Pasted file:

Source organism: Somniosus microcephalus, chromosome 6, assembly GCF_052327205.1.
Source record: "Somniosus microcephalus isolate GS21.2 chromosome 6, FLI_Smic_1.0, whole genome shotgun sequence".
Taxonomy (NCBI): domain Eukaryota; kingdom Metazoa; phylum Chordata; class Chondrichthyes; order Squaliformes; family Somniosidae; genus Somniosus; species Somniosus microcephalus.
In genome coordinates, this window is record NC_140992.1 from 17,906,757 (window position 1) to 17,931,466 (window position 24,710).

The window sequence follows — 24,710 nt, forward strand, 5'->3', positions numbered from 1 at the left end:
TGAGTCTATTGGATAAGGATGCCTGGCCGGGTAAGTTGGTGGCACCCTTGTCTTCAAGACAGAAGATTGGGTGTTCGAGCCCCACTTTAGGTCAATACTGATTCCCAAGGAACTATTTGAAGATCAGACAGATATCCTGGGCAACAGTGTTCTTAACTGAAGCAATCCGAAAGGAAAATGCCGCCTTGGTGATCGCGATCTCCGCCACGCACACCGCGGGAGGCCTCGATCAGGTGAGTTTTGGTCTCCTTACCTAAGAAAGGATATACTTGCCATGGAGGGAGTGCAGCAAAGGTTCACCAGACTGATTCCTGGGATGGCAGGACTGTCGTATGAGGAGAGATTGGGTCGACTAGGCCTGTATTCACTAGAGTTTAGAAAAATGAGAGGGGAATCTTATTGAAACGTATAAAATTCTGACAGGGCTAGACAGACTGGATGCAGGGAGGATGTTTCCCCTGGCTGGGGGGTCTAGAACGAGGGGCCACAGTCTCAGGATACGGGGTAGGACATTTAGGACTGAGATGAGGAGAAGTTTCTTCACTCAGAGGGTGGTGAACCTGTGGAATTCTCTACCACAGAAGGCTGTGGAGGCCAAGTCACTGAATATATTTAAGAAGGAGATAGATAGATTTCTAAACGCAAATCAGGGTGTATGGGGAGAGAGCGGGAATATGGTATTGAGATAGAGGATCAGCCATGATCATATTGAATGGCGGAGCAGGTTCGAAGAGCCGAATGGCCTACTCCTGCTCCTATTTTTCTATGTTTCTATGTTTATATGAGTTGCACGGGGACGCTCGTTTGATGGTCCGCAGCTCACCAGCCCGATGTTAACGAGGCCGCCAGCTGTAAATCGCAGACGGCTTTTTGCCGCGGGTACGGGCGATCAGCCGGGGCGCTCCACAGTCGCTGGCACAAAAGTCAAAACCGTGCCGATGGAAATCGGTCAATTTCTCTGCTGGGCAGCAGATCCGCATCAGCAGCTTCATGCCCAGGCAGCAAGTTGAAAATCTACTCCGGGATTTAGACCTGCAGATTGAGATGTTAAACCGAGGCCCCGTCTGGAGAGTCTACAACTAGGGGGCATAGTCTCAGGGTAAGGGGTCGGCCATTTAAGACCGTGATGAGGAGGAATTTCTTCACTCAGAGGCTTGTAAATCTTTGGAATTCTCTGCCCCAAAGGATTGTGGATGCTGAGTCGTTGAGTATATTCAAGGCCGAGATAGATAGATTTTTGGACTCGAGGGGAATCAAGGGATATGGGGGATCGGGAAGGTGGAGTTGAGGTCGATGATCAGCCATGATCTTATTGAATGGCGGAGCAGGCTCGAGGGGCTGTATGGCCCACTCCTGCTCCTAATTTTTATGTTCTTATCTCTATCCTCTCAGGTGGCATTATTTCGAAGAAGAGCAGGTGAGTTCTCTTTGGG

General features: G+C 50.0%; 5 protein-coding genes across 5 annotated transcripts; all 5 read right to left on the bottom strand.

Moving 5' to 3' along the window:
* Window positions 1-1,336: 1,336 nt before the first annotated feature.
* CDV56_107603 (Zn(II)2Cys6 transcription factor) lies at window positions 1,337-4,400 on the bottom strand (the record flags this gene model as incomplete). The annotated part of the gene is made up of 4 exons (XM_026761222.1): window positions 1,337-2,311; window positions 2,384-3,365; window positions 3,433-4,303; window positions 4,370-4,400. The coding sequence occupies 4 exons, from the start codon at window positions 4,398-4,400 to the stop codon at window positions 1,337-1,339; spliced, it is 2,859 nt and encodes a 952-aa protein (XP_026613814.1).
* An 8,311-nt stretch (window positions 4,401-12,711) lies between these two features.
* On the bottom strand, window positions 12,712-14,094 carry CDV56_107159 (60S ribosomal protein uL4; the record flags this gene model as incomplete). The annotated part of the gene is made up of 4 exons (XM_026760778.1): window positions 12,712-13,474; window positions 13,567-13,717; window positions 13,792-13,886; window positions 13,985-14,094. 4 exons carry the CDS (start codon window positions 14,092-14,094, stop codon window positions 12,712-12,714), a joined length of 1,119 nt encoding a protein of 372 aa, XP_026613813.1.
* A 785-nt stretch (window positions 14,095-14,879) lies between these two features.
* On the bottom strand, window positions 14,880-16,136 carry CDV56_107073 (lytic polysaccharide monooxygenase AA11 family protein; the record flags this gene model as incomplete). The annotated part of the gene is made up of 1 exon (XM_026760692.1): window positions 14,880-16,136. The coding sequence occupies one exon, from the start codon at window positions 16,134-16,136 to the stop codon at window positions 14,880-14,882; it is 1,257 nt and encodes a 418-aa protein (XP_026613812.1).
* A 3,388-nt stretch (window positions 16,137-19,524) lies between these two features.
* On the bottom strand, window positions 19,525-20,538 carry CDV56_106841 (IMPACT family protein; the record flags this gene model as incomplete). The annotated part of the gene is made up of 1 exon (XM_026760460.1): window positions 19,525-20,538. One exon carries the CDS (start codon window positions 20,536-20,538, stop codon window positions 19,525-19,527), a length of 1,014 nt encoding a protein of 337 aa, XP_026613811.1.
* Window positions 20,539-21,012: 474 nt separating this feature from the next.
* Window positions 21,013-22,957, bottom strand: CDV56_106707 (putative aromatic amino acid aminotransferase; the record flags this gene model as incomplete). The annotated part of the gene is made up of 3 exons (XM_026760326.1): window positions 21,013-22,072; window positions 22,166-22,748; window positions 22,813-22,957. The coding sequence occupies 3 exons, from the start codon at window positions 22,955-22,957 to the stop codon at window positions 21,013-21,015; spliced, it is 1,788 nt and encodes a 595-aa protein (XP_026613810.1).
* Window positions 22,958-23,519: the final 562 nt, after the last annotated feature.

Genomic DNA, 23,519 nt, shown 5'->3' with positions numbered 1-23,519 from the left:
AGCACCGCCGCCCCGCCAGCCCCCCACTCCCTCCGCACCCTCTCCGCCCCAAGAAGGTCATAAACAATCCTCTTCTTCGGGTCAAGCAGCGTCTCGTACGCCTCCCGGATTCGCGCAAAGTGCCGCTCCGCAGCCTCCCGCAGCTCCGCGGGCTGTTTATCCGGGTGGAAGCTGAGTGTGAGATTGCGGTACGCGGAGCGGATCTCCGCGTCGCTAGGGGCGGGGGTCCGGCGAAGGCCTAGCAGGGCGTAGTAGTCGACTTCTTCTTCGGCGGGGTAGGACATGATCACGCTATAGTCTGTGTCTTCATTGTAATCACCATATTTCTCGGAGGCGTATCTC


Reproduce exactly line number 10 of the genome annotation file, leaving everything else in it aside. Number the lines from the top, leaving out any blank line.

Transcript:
* CDV56_107603 (Zn(II)2Cys6 transcription factor) lies at window positions 1,337-4,400 on the bottom strand (the record flags this gene model as incomplete). The annotated part of the gene is made up of 4 exons (XM_026761222.1): window positions 1,337-2,311; window positions 2,384-3,365; window positions 3,433-4,303; window positions 4,370-4,400. The coding sequence occupies 4 exons, from the start codon at window positions 4,398-4,400 to the stop codon at window positions 1,337-1,339; spliced, it is 2,859 nt and encodes a 952-aa protein (XP_026613814.1).